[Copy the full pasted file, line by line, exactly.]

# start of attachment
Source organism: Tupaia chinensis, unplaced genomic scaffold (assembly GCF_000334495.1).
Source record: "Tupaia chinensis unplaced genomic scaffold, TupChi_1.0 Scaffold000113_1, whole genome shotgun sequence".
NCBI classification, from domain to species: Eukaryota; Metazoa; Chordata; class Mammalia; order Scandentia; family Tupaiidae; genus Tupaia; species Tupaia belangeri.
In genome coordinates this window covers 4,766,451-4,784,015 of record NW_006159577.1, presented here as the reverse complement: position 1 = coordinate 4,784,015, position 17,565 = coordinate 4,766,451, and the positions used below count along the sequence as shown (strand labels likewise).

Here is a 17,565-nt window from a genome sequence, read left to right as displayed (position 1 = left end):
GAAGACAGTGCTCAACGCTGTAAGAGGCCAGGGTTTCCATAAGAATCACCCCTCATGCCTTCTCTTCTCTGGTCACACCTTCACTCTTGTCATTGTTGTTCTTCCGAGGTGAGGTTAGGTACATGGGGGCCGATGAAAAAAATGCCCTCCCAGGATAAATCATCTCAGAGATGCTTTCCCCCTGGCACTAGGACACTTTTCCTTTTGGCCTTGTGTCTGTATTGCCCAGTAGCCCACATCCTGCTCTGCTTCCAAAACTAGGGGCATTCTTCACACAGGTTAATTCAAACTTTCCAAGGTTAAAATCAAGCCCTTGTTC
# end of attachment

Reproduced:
Source organism: Tupaia chinensis, unplaced genomic scaffold (assembly GCF_000334495.1).
Source record: "Tupaia chinensis unplaced genomic scaffold, TupChi_1.0 Scaffold000113_1, whole genome shotgun sequence".
NCBI classification, from domain to species: Eukaryota; Metazoa; Chordata; class Mammalia; order Scandentia; family Tupaiidae; genus Tupaia; species Tupaia belangeri.
In genome coordinates this window covers 4,766,451-4,784,015 of record NW_006159577.1, presented here as the reverse complement: position 1 = coordinate 4,784,015, position 17,565 = coordinate 4,766,451, and the positions used below count along the sequence as shown (strand labels likewise).

Here is a 17,565-nt window from a genome sequence, read left to right as displayed (position 1 = left end):
GAAGACAGTGCTCAACGCTGTAAGAGGCCAGGGTTTCCATAAGAATCACCCCTCATGCCTTCTCTTCTCTGGTCACACCTTCACTCTTGTCATTGTTGTTCTTCCGAGGTGAGGTTAGGTACATGGGGGCCGATGAAAAAAATGCCCTCCCAGGATAAATCATCTCAGAGATGCTTTCCCCCTGGCACTAGGACACTTTTCCTTTTGGCCTTGTGTCTGTATTGCCCAGTAGCCCACATCCTGCTCTGCTTCCAAAACTAGGGGCATTCTTCACACAGGTTAATTCAAACTTTCCAAGGTTAAAATCAAGCCCTTGTTC